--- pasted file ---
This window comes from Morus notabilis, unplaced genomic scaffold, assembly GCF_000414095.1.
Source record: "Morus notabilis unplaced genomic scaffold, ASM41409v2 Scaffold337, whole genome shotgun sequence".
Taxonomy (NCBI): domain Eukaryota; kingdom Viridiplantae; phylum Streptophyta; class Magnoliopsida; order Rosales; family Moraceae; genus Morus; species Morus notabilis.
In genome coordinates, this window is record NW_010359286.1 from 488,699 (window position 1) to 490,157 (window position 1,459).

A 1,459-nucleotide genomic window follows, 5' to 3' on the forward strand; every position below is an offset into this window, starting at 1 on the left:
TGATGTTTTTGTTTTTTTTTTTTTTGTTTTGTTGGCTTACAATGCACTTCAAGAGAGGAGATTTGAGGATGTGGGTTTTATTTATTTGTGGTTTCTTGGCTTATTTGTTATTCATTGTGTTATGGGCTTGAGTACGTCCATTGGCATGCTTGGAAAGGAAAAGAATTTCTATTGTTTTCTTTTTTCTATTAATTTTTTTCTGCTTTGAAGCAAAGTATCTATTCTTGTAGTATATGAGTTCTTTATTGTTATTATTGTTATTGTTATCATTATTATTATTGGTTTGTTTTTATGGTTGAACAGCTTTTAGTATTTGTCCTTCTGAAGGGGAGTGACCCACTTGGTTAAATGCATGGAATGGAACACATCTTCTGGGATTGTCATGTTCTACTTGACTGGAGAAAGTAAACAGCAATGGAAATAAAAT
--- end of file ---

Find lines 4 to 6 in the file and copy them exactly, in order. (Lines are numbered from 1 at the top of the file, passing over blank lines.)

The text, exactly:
In genome coordinates, this window is record NW_010359286.1 from 488,699 (window position 1) to 490,157 (window position 1,459).

A 1,459-nucleotide genomic window follows, 5' to 3' on the forward strand; every position below is an offset into this window, starting at 1 on the left:
TGATGTTTTTGTTTTTTTTTTTTTTGTTTTGTTGGCTTACAATGCACTTCAAGAGAGGAGATTTGAGGATGTGGGTTTTATTTATTTGTGGTTTCTTGGCTTATTTGTTATTCATTGTGTTATGGGCTTGAGTACGTCCATTGGCATGCTTGGAAAGGAAAAGAATTTCTATTGTTTTCTTTTTTCTATTAATTTTTTTCTGCTTTGAAGCAAAGTATCTATTCTTGTAGTATATGAGTTCTTTATTGTTATTATTGTTATTGTTATCATTATTATTATTGGTTTGTTTTTATGGTTGAACAGCTTTTAGTATTTGTCCTTCTGAAGGGGAGTGACCCACTTGGTTAAATGCATGGAATGGAACACATCTTCTGGGATTGTCATGTTCTACTTGACTGGAGAAAGTAAACAGCAATGGAAATAAAAT